After last weekend’s mighty efforts, I’d planned two more training runs in the mountains before getting into full taper mode. Two more weeks to hone my body and logistics. Two more weeks of big runs in the mountains.
First up, a nice loop I’ve had in mind for a long time now which starts from the 4th of July trailhead (10,200′), goes up over Arapaho and Caribou Passes (12,000′), and down the western side to the Junco Lake TH. Then six miles of rolling terrain south along the High Lonesome Trail and three steep miles up to Devil’s Thumb Pass. Finally, we’d drop down the familiar trail to Devil’s Thumb and Jasper Lakes, then a quick trot up and over the shoulder of Chittenden Mountain to Diamond Lake and back to 4th of July. Total distance of 25 miles and about 5000′ of vertical which should be, at this stage of my training, no big deal.
Should be no big deal.
I convinced old friends Yasuyo and Peter to join me on this and was thrilled! So many of my runs have been solo, it’s great to have kindred company. We started in the surprisingly-chilly, windy morning and hiked up the trail to Lake Dorothy and Arapaho Pass. From here on, it was new terrain for all of us and utterly spectacular terrain at that! The trail runs along a shelf on the steep north face of Mt. Neva with a thousand-foot drop down to Carribou Lake in the beautiful Coyote Park to the right. We then ran some of the most gorgeous alpine trail I’ve ever seen over tundra descending gradually into the forests on the west side.
Things were going well, we were jazzed by the new sights, and decided it was our moral imperative to tack on an additional 1.1 miles each way on the spur trail to Columbine Lake. This was definitely a good idea; despite a fairly rough climb, the lake was gorgeously nestled in under the steep western flank of Mt. Neva and a startling seafoam green color. We lounged for a few minutes savoring the view before running back out and continuing the descent to the surprisingly popular Junco Lake trailhead at mile 10.
It was here that things began to go south for me. Apart from an initial wet crossing of a beaver dam, the High Lonesome Trail was in great shape, rolling through open forests and big-vistaed meadows climbing slightly, then descending to the Devil’s Thumb Trailhead. I experienced a moderate bonk early in the process and never fully recovered.
The ascent to Devil’s Thumb Pass didn’t look too bad on paper–2500′ in 3.5 miles on good trail–but was surprisingly brutal! It was hot, my legs were completely toasted (weird!), I had no energy, and was feeling a bit nauseous. Yas and Peter were clearly suffering their own demons as well. It got cooler as we got higher, but we arrived on the completely gorgeous Divide utterly spent. 8 miles to go, mostly downhill. Mostly.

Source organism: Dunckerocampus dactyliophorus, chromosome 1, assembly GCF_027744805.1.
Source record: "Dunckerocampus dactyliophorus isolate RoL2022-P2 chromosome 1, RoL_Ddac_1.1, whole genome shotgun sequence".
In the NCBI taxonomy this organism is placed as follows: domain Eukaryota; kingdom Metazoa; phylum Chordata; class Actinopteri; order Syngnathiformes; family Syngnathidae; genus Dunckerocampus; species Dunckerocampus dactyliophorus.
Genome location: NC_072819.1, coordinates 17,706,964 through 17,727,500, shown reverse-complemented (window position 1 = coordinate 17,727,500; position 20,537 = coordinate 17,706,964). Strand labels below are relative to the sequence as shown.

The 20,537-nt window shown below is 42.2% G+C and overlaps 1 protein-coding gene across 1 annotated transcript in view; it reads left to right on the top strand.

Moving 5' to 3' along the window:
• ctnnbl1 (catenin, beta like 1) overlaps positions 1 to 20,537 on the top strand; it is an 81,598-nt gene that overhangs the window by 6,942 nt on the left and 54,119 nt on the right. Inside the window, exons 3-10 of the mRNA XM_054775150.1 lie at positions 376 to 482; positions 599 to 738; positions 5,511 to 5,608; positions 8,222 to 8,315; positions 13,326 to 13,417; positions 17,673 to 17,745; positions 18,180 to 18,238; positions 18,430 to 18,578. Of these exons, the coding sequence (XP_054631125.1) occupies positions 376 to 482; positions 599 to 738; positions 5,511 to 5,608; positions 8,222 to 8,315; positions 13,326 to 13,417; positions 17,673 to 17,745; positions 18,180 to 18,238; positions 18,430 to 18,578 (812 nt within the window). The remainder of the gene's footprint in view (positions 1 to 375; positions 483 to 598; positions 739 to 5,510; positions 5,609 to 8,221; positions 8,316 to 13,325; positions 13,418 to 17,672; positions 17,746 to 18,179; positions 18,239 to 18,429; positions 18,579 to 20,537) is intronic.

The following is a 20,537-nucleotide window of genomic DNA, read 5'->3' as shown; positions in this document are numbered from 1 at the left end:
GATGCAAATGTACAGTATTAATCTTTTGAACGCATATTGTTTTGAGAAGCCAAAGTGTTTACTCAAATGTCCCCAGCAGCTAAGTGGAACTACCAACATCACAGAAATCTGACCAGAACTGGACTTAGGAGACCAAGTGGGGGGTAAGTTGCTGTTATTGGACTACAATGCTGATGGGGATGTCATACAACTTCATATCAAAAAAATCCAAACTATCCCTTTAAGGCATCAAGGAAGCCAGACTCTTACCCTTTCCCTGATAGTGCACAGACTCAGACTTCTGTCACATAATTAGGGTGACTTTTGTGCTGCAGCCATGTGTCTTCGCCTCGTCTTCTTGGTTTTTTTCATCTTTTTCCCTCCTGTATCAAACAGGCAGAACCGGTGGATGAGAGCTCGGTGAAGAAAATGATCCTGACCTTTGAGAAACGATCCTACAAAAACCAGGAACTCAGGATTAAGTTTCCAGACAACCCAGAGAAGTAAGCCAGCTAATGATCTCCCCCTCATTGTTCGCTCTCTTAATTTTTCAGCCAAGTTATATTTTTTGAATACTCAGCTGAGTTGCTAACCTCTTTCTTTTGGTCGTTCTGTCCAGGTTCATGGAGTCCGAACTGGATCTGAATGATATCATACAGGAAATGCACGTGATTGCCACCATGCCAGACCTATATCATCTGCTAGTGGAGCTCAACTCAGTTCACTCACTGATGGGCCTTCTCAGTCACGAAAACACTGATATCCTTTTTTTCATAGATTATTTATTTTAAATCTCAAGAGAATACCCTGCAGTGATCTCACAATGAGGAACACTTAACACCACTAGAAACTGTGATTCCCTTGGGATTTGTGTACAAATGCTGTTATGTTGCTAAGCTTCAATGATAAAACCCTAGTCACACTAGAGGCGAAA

“Right,” said Peter, “At least now we don’t have an entire mountain range between us and beer.”
Things were looking up as we trotted down the extremely steep, loose trail down to Devil’s Thumb Lake, but the stomach issues returned in force. It’s sad not to run on such eminently runnable trail, but we all hiked doggedly along, past Jasper Lake to the Chittenden junction.
None of us were looking forward to another 750′ of climbing in the hot sun and seriously debated running down to the Hessie trailhead to try our luck hitchhiking back to 4th of July. However, the list of ways that could go wrong seemed longer than we likes, so we manned up (womaned up in Yasuyo’s case), and made the climb. It was less awful than we’d expected, and soon were headed across level tundra dropping from one drainage to the next eventually arriving at the beautiful afternoon setting of Diamond Lake. In two more miles, we were finally approaching the car, hiking or half-heartedly trotting.
It was a thoroughly exhausting trip and more than a bit demoralizing. Each of us hit some sort of snag. A 26 mile trail run should not have taken us ten hours. The route was strenuous, but nothing extraordinary! In retrospect, I suspect that I suffered from dehydration and fatigue after an already-full weekend of camping and hiking. I’ve managed to get out for an hour or two every other day for the past two weeks and these runs have been getting subjectively harder and harder. August has been a brutal month and I’ve logged 180 miles (a full marathon more than my best previous month). I wouldn’t go so far as to say I’m overtrained, but I’m as trained as I am going to be. Time to turn it down a couple notches, start the taper, get some rest, and rebuild for fifty miler looming on the horizon.